The John Templeton Foundation funds those who seek basic truths—what it calls “the Big Questions of human purpose and ultimate reality.” Its work is ambitiously interdisciplinary, bringing together scientists, philosophers, theologians, and the public for discussions on matters of universal import. To the foundation, there is no intellectual rigor without open-mindedness, no clarity of definition without free dialogue, and no progress without humility—an attitude exemplified by its motto, “How little we know, how eager to learn.”
While the foundation supports projects in a variety of fields—genetics, the development of character, freedom and free enterprise, the nurturance of genius in young people—it pours much of its energy into questions relating to basic phenomena such as altruism, creativity, free will, and generosity. In 2009, last of these became the subject of a $5 million grant to Notre Dame’s Science of Generosity initiative.
The initiative’s ideas grew from the work of Prof. Christian Smith of the Department of Sociology, author of Passing the Plate: Why American Christians Don’t Give Away More Money. Smith’s book examines the complex reasons for the illiberal financial giving of American Christians. It also considers the potential for world-transforming change should this trend be reversed. From this work came a collaboration that exists to support, conduct, and share scientific research on the origins, manifestations, and consequences of generosity. It’s a type of project that John McGreevy, dean of the College of Arts and Letters, called “integral to Notre Dame’s academic mission”—one that investigates “broad moral questions and the common good” while bringing diverse scholars into conversation.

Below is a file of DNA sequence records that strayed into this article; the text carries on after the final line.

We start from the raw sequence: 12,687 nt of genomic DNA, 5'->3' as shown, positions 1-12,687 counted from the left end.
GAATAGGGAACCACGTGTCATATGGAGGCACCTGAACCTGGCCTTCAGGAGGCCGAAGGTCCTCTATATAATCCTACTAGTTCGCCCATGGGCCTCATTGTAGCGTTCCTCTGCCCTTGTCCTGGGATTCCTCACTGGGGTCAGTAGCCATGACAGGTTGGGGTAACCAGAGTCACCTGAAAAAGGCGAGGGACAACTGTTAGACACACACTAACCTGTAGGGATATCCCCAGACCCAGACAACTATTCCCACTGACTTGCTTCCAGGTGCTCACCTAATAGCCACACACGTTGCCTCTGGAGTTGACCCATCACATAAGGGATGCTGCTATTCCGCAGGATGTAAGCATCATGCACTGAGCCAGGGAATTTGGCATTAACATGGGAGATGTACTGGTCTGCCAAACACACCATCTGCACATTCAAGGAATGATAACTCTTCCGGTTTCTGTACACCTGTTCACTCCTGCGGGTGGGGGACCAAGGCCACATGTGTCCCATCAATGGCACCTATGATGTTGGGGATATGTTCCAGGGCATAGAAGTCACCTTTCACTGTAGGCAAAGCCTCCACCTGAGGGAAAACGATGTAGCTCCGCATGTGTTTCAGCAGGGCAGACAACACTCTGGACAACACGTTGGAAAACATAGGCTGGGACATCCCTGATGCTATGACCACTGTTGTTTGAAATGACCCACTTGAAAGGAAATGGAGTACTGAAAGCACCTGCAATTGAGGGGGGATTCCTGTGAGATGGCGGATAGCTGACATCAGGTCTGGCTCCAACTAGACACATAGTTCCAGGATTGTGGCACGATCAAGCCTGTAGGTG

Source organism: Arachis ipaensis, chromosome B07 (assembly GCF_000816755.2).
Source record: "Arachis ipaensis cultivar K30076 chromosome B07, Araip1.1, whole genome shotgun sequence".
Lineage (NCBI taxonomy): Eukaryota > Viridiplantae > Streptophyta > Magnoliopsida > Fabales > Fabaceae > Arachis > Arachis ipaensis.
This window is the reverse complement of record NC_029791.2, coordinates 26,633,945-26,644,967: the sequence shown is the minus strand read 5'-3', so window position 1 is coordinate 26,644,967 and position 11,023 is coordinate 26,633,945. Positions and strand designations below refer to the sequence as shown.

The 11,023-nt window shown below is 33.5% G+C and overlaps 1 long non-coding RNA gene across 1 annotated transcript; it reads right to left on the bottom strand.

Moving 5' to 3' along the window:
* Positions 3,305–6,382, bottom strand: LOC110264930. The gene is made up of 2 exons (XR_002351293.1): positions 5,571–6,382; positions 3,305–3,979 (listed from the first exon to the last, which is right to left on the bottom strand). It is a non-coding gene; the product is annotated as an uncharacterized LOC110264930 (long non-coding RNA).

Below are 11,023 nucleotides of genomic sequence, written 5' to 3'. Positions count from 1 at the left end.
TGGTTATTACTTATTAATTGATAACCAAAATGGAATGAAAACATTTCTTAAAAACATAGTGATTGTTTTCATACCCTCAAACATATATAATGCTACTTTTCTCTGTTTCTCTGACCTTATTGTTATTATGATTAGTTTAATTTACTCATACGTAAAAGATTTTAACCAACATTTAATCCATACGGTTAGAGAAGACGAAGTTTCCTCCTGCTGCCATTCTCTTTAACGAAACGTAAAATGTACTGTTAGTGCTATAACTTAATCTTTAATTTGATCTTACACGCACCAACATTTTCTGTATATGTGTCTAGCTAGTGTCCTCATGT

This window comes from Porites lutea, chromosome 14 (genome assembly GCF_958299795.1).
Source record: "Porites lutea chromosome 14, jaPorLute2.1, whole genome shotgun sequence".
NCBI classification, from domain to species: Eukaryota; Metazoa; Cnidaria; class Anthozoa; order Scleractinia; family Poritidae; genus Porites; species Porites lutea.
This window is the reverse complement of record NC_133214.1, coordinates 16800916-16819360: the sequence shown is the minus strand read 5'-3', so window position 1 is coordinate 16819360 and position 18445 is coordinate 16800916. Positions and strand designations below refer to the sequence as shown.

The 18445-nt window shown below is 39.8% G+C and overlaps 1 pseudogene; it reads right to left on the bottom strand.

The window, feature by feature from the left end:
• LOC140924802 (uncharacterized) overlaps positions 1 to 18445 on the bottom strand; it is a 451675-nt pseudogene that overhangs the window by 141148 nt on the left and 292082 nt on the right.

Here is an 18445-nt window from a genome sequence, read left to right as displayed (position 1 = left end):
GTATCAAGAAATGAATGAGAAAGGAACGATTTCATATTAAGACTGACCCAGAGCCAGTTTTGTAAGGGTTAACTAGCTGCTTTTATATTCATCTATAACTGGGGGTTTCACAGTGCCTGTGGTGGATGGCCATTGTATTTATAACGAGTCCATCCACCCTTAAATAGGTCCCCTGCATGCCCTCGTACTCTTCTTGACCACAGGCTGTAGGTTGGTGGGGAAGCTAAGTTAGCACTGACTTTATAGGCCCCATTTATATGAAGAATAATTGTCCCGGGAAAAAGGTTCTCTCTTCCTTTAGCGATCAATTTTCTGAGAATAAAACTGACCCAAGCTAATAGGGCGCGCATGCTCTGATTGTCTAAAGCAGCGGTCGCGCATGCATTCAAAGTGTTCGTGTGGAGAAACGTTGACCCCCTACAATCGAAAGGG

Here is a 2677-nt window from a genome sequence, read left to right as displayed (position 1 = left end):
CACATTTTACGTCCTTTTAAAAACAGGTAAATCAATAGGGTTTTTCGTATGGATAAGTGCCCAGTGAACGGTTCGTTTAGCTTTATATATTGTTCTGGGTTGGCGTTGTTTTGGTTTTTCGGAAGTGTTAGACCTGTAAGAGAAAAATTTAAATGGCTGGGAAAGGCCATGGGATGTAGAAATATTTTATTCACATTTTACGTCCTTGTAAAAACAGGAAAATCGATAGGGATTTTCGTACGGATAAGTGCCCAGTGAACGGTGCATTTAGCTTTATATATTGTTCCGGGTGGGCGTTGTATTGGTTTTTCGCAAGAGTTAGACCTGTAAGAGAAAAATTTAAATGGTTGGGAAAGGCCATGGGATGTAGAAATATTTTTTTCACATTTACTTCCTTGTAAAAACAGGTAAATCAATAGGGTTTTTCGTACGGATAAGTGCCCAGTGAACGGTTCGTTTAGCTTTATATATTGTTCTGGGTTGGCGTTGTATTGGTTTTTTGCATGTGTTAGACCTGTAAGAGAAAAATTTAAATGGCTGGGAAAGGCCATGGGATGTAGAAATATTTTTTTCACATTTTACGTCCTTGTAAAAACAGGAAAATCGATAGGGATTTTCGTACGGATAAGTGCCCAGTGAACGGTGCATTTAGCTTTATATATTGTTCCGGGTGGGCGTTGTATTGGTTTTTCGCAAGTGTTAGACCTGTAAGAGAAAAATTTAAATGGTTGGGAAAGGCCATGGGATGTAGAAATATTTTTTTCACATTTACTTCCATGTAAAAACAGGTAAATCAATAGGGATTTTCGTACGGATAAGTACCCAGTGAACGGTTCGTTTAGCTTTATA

Another Templeton-funded ND initiative is “The Problem of Evil in Modern and Contemporary Thought,” which explores philosophic and theological answers to the question of belief in an omnipotent, omniscient, and all-powerful God in the face of moral and natural evils. A four-year project incorporating fellowships, research grants, conferences, seminars, and other opportunities for new alliances of thought, it is co-directed by Prof. Michael C. Rea, professor of philosophy and director of the Center for Philosophy of Religion, and Samuel Newlands, assistant professor of philosophy and associate director of the Center for Philosophy of Religion.
Sir John Templeton chartered his foundation with the goal of discovering “new spiritual information”—progress in our conception of religious truths and in our understanding of the deepest realities of human nature and the physical world. Notre Dame, grounded in the Catholic intellectual tradition, is uniquely suited to explore such challenging truths.